• Monday, Jan 30, 2023
  • Last Update : 09:54 am

India sends army to help hospitals hit by Covid-19 as countries promise aid

  • Published at 05:14 am April 26th, 2021
Covid India
A patient wearing an oxygen mask is wheeled inside a COVID-19 hospital for treatment, amidst the spread of the coronavirus disease (Covid-19) in Ahmedabad, India, April 26, 2021 Reuters

New infections at record for fifth day

India ordered its armed forces yesterday to help tackle surging new coronavirus infections that are overwhelming hospitals, as countries including Britain, Germany and the United States pledged to send urgent medical aid.

In a meeting with Prime Minister Narendra Modi, the Chief of Defence Staff General Bipin Rawat said oxygen would be released to hospitals from armed forces reserves and retired medical military personnel would join Covid-19 health facilities.

And where possible, military medical infrastructure will be made available to civilians, a government statement said, as new coronavirus infections hit a record peak for a fifth day.

"Air, Rail, Road & Sea; Heaven & earth are being moved to overcome challenges thrown up by this wave of Covid-19," Health Minister Harsh Vardhan said on Twitter.

Modi on Sunday urged all citizens to get vaccinated and to exercise caution amid what he called a "storm" of infections, while hospitals and doctors in some northern states posted urgent notices saying they were unable to cope with the influx.

A patient wearing an oxygen mask is seen inside a car waiting to enter a Covid-19 hospital for treatment, in Ahmedabad, India on April 26, 2021 | Reuters

In some of the worst-hit cities, bodies were being burnt in makeshift facilities offering mass cremations.

The southern state of Karnataka, home to the tech city of Bengaluru, ordered a 14-day lockdown from today, joining the western industrial state of Maharashtra, where lockdowns run until May 1, although some states were also set to lift lockdown measures this week.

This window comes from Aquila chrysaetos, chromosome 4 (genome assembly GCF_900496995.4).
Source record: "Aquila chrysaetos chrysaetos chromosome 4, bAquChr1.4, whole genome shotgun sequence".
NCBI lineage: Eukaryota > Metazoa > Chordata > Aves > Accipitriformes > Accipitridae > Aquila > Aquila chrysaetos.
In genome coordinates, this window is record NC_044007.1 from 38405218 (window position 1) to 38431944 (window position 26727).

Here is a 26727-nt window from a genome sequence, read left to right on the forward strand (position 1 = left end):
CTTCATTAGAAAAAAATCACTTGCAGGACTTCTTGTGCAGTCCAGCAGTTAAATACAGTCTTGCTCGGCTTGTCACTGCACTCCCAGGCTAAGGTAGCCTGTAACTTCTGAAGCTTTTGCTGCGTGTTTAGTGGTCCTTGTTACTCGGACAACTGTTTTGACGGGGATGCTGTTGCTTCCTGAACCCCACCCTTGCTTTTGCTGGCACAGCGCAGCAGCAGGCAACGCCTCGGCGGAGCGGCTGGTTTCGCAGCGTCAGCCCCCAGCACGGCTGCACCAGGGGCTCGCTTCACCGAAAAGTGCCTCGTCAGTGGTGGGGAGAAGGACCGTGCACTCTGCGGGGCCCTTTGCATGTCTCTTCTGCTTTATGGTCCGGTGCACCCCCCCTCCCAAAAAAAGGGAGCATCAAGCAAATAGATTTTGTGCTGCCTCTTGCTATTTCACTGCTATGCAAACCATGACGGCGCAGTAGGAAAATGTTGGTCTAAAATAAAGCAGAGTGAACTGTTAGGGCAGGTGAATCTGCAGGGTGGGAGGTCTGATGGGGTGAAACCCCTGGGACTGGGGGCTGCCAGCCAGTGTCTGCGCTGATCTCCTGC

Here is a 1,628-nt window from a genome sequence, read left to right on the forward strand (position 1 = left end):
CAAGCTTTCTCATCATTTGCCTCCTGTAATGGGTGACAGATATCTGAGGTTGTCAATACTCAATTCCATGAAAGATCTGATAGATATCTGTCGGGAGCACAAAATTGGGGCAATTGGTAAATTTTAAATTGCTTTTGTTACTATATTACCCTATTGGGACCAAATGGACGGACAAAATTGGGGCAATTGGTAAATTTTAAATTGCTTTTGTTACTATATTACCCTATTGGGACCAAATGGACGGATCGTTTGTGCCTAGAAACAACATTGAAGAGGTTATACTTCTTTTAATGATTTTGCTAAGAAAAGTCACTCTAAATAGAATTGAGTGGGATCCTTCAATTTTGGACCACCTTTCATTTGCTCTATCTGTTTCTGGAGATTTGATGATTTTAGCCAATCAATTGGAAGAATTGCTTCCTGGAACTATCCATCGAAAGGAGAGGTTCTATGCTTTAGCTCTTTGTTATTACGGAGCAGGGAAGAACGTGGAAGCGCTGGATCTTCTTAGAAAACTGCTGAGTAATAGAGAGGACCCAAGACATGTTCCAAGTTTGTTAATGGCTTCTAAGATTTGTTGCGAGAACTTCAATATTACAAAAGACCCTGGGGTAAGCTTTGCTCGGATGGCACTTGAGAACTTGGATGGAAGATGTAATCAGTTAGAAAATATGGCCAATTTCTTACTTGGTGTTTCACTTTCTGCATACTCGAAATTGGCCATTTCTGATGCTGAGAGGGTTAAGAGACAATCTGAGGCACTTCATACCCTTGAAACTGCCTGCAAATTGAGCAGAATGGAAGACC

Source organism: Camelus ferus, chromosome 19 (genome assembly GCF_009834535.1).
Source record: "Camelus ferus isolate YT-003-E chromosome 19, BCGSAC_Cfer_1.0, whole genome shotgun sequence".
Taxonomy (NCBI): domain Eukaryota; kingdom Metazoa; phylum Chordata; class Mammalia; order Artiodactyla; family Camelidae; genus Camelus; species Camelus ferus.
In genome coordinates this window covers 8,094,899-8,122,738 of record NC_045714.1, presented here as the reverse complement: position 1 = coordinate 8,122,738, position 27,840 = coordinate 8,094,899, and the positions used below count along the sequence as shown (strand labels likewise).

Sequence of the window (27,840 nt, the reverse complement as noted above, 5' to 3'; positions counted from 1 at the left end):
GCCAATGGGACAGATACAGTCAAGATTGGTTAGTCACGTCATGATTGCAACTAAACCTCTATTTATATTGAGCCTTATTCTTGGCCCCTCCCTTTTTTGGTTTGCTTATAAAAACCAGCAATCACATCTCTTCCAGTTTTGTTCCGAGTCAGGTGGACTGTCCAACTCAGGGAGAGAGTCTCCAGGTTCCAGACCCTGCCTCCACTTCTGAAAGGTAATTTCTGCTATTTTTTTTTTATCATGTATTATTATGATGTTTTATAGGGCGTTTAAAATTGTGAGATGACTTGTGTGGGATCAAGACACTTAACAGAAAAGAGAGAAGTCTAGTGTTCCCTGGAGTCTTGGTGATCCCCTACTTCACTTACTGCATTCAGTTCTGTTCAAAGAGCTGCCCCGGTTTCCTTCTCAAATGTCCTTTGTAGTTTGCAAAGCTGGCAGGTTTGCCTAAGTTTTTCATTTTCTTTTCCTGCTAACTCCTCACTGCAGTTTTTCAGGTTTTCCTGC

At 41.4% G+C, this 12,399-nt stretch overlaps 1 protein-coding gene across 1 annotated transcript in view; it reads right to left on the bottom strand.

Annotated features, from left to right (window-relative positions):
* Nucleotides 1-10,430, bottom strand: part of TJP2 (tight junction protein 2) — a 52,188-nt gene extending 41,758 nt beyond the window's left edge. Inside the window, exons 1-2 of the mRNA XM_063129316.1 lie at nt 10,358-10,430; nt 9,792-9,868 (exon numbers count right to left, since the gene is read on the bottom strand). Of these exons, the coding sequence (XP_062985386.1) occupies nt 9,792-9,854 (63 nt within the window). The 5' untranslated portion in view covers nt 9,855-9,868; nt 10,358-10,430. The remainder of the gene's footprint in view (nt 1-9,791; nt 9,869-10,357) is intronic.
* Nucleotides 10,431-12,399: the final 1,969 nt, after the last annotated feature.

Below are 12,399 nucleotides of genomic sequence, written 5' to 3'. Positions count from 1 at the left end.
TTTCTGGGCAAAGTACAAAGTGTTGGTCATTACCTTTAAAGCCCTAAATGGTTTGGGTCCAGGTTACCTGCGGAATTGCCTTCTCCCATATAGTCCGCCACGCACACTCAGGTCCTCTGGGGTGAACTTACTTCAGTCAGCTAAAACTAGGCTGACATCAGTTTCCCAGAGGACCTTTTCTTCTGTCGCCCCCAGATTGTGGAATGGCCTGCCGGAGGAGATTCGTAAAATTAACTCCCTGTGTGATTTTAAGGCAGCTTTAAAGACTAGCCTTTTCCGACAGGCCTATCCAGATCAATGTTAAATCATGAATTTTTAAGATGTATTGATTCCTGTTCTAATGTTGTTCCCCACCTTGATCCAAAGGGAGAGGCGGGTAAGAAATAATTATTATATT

The patchy curbs, complicated by local elections and mass festival gatherings, could prompt breakouts elsewhere, as infections rose by 352,991 in the last 24 hours, with crowded hospitals running out of oxygen supplies and beds.

Fire

Following a fire at a hospital in the western diamond industry hub of Surat, five Covid-19 patients died after being moved to other hospitals that lacked space in their intensive care units, a municipal official told Reuters.

Television channel NDTV broadcast images of three health workers in the eastern state of Bihar pulling a body along the ground on its way to cremation, as stretchers ran short.

On Sunday, President Joe Biden said the United States would send raw materials for vaccines, medical equipment and protective gear. Germany joined a growing list of countries pledging supplies.

In Moscow, which expects 50 million doses of its Sputnik V vaccine to be made each month in India this summer, a Kremlin spokesman expressed concern over the situation.

India, with a population of 1.3 billion, has an official tally of 17.31 million infections and 195,123 deaths, after 2,812 deaths overnight, health ministry data showed, although health experts say the figures probably run higher.

The surge in infections hit oil prices amid worries about a fall in fuel demand in the world's third-biggest oil importer.

Rally backlash

Several cities have ordered curfews, while police enforce social distancing and mask-wearing. Politicians, especially Modi, have faced criticism for holding rallies during state election campaigns that draw thousands into packed stadiums.

Modi's plea on vaccinations came after inoculations peaked at 4.5 million doses on April 5, but have since averaged about 2.7 million a day, government figures show.

Virologists said more infectious variants of the virus, including an Indian one, have fuelled the resurgence.

The government told people to stay indoors and follow hygiene protocols. "Please don't invite people into your home... It has become clearer that the transmissibility of this virus is faster," said senior health official Vinod Kumar Paul.

Vaccine demand has outpaced supply as the inoculation campaign widened this month, while companies struggle to boost output, partly because of a shortage of raw material and a fire at a facility making the AstraZeneca dose.

However, the federal government will not import vaccines itself but expects states and companies to do so instead, in a step aimed at backing domestic manufacturers, two government officials told Reuters.

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